Her base is a fervent one — and includes many in the tech field who are similarly young, new to the area and frustrated by the cost of housing.
This strategy is part of the Yes in My Backyard, or YIMBY, platform — crafted by critics of the long-standing Not in My Backyard trend in neighborhoods that reject what they perceive as undesirable change, typically forcing development like housing projects into less affluent areas. YIMBY groups have sprung up across the U.S., but in San Francisco — the country’s most expensive city to rent an apartment — it galvanized a pro-building movement, of which Trauss has become the controversial face.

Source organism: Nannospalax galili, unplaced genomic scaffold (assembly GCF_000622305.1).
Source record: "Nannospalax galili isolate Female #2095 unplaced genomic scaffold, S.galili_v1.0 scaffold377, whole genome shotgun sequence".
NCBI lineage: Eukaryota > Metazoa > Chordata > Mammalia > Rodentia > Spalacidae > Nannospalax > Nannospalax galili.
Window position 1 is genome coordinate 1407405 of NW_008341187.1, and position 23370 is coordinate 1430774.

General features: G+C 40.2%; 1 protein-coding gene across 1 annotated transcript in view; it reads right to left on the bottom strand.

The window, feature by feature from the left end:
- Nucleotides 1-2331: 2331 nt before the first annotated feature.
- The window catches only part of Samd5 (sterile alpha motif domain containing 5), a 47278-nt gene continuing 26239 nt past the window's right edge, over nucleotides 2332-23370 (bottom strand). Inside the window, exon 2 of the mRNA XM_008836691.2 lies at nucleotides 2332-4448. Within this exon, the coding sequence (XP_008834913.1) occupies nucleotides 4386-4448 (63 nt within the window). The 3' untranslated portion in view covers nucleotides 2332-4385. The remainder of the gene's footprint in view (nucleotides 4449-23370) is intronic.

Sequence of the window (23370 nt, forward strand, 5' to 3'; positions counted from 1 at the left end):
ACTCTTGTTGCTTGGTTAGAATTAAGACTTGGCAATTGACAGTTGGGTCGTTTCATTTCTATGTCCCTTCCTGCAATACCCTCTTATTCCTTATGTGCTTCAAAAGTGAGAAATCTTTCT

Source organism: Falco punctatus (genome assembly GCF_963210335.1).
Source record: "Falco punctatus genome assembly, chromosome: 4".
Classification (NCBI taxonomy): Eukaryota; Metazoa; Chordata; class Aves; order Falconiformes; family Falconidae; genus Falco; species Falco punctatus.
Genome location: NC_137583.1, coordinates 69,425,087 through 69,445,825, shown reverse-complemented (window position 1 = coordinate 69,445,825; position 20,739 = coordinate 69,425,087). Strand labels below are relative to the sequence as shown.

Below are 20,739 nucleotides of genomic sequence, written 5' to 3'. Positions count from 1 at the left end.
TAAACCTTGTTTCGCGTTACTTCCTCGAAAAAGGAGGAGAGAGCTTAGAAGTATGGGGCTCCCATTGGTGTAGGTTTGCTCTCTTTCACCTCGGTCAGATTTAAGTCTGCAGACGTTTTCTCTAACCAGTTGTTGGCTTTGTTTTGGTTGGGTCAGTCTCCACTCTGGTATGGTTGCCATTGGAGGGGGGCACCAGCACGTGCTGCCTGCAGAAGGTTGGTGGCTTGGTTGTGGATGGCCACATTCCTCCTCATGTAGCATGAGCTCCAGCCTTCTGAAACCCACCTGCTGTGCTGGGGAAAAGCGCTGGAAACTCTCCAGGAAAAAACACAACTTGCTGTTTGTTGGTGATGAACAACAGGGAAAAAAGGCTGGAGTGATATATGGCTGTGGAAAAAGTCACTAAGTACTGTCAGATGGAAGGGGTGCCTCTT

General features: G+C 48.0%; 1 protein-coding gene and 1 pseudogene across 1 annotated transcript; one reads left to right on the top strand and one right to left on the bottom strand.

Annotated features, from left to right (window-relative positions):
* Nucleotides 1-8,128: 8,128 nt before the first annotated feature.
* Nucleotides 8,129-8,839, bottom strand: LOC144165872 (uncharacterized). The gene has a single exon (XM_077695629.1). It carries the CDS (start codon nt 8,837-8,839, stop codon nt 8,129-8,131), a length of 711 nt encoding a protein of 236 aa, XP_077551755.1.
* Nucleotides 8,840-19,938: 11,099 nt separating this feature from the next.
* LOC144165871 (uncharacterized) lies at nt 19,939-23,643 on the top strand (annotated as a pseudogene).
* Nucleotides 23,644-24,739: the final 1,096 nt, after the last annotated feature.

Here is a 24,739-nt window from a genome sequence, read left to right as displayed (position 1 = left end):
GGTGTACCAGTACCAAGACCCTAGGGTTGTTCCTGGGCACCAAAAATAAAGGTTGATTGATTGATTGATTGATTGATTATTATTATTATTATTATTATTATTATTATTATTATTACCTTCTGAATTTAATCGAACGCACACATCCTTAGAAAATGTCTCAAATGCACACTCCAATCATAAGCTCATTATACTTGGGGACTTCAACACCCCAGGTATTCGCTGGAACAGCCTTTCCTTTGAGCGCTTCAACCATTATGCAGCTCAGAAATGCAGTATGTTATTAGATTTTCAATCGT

Trauss grew up in Philadelphia and studied philosophy at Temple University. She worked for a local neighborhood advisory committee and as a paralegal before earning a master’s in economics. In 2011, she moved to the Bay Area and taught high school and college math.
In her new home, she noticed how people resisted development, worried that it would bring the density of Manhattan to San Francisco without significantly reducing rental costs. Having left a city losing population and taxpayers, Trauss was frustrated by the stubborn reluctance to accommodate all the people who wanted to live in the city. “Where do you think public services come from?” she asks.